On CNBC’s “Mad Money Lightning Round,” Jim Cramer said Bloom Energy Corp (NYSE: BE) is way too speculative for him. In the power management, he prefers Generac Holdings Inc. (NYSE: GNRC) on the power side and Eaton Corporation PLC (NYSE: ETN) on the management side.Magnite Inc (NASDAQ: MGNI) is a pure spec, said Cramer. He would rather buy a fraction of the share in Alphabet Inc (NASDAQ: GOOGL).Oracle Corporation (NYSE: ORCL) is fine, thinks Cramer. He prefers salesforce.com, inc. (NYSE: CRM) because it has a faster growth and it is doing better.Cramer is concerned about AT&T Inc. (NYSE: T) balance sheet, but the company is doing things to alleviate the pressure so he would give it one more quarter and then he will consider buying.See more from Benzinga Click here for options trades from Benzinga ‘Fast Money Halftime Report’ Picks For November 4 Mike Khouw Sees Unusual Options Activity In SPY(C) 2020 Benzinga.com. Benzinga does not provide investment advice. All rights reserved.
In a decision on Wednesday, U.S. District Judge Yvonne Gonzalez Rogers said shareholders led by a UK pension fund can sue over Cook’s comment on a Nov. 1, 2018, analyst call that while Apple was facing sales pressure in some emerging markets, “I would not put China in that category.” Apple told suppliers to curb production a few days after Cook spoke, and on Jan. 2, 2019, unexpectedly cut its quarterly revenue forecast by up to $9 billion, which Cook blamed in part on pressure on China’s economy from U.S.-China trade tensions.
Just as there are several states with no income taxes, there are also multiple states forgoing sales taxes. These states don’t impose state-level sales taxes, meaning you won’t be assessed an additional fee when purchasing a retail good or service. … Continue reading ->The post 5 States With No Sales Tax appeared first on SmartAsset Blog.
Amazon Inc (NASDAQ: AMZN) CEO Jeff Bezos has offloaded $3 billion worth of the e-commerce company’s shares this week, according to filings with the U.S. Securities and Exchange Commission on Wednesday.What Happened: Bezos’s beneficial ownership filings show that a total of one million common stock shares were sold on Monday and Tuesday. The transactions were part of Amazon’s 10b5-1 trading plan — a strategy that allows company insiders to sell stocks at preset parameters.With the recent sale, Bezos has sold off more than $10 billion worth of Amazon shares this year, but still holds over 10% stake in the tech company.In August, the billionaire entrepreneur and investor sold off billion worth of shares in the price range of $3,102.85 and 3,183.26. Bezos had earlier sold shares worth about $4.1 billion between January and February.Why Does It Matter: Bezos, in 2018, disclosed that he sells about $1 billion worth of Amazon shares annually to fund Blue Origin LLC — the aerospace equipment manufacturing company he founded in 2000. In 2019, Bezos had sold Amazon common stock worth around $2.8 billion.Benzinga’s Take: Bezos isn’t selling his shares on the open market, and 10b5-1 sales like these are common for the Amazon CEO to fund other ventures of his interests, including Blue Origin and philanthropic work. This event doesn’t necessarily reflect Bezos’s views on Amazon’s future stock performance.Price Action: AMZN closed 6.32% higher at $3,241.16.Photo courtesy of Seattle City Council via FlickrSee more from Benzinga Click here for options trades from Benzinga Spotify Rolls Out Standalone Streaming On Apple Watch App: TechCrunch A Chinese Company’s Stock Is Surging — Thanks To Trump(C) 2020 Benzinga.com. Benzinga does not provide investment advice. All rights reserved.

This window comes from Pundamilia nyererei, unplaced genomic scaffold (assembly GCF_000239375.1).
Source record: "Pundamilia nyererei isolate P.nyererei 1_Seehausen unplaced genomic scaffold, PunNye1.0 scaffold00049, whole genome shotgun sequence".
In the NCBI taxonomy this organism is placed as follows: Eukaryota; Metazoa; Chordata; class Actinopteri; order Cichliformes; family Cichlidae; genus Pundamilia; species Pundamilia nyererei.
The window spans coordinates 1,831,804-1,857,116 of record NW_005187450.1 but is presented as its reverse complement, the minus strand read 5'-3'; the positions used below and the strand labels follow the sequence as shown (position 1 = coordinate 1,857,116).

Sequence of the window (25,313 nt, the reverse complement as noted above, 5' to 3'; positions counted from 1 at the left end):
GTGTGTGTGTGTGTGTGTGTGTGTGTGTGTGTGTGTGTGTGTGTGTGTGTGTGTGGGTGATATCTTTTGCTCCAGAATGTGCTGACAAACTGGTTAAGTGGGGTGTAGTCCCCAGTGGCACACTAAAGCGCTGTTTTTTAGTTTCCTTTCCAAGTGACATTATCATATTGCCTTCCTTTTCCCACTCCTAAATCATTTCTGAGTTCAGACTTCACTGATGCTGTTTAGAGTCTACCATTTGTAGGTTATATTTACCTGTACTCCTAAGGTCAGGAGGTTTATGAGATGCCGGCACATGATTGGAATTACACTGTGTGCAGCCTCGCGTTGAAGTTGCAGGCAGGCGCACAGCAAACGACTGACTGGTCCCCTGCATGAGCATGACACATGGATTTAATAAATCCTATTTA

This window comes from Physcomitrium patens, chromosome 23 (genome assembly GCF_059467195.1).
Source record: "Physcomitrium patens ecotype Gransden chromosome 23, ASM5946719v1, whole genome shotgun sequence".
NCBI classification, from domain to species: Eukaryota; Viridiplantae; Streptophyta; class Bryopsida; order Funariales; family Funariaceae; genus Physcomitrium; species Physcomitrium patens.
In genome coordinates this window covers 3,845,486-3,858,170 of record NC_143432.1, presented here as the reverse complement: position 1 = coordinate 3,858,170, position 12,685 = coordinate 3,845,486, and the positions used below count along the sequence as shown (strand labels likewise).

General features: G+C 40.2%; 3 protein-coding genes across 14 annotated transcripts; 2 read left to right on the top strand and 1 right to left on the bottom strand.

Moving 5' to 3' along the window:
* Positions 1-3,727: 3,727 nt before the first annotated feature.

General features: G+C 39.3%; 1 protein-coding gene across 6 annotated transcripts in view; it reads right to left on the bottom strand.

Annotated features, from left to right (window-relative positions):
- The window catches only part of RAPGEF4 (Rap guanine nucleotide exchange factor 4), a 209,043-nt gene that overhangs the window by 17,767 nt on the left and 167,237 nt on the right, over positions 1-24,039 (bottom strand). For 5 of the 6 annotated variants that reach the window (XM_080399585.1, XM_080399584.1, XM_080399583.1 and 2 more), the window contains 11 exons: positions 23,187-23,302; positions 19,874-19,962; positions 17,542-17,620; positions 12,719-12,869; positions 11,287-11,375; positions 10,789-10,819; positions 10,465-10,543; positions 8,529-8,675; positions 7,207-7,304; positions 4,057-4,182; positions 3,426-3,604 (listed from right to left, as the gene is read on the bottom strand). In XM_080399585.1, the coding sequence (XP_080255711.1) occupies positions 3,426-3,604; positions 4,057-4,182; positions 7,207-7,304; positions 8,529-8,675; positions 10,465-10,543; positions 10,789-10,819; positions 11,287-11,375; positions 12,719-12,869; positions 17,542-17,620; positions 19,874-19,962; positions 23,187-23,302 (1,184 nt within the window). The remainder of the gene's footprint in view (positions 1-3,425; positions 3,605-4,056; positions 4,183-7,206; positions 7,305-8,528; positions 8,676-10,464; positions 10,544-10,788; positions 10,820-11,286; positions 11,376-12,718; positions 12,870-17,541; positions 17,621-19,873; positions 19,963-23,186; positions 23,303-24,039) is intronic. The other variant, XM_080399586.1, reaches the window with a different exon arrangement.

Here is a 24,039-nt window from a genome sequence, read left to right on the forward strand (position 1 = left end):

Dropbox Inc. shares were initially up 8% in after-hours trading Thursday before dropping into negative territory after the maker of document-management software reported fiscal third-quarter results that topped Wall Street estimates. Dropbox reported net income of $32.7 million, or 26 cents a share, compared with a loss of $17 million, or 13 cents a share, in the year-ago quarter. Revenue improved 14% to $487.4 million from $428.2 million a year ago. Analysts surveyed by FactSet had expected net income of 18 cents a share on revenue of $484 million. Dropbox shares are up 12% this year. The broader S&P 500 index has climbed 9% in 2020.
Square Inc. shares gained in after-hours trading after the company reported better-than-expected earnings for the third quarter and noted that in-person payment volume for October was up relative to a year earlier.